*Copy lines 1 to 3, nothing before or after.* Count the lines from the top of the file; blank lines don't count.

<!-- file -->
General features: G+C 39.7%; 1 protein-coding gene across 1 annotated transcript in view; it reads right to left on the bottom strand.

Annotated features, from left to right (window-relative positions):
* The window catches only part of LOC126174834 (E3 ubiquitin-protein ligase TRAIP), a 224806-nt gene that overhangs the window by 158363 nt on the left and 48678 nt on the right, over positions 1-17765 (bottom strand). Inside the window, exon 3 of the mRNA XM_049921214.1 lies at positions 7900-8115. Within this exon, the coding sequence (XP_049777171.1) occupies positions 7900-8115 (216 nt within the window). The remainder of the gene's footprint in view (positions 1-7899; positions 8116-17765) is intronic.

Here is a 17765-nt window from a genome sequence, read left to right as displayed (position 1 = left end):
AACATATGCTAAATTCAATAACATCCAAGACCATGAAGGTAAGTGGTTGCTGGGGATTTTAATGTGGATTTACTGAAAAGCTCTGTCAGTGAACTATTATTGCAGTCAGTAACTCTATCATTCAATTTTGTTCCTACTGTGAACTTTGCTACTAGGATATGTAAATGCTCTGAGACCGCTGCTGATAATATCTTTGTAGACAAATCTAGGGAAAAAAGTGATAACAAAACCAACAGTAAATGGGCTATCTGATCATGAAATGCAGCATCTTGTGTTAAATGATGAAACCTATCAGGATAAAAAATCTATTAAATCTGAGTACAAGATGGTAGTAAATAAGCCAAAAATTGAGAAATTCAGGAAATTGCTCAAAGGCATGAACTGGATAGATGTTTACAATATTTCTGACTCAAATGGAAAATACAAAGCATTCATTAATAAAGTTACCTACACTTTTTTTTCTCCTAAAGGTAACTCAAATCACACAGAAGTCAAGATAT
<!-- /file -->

General features: G+C 39.7%; 1 protein-coding gene across 1 annotated transcript in view; it reads right to left on the bottom strand.

Annotated features, from left to right (window-relative positions):
* The window catches only part of LOC126174834 (E3 ubiquitin-protein ligase TRAIP), a 224806-nt gene that overhangs the window by 158363 nt on the left and 48678 nt on the right, over positions 1-17765 (bottom strand). Inside the window, exon 3 of the mRNA XM_049921214.1 lies at positions 7900-8115. Within this exon, the coding sequence (XP_049777171.1) occupies positions 7900-8115 (216 nt within the window). The remainder of the gene's footprint in view (positions 1-7899; positions 8116-17765) is intronic.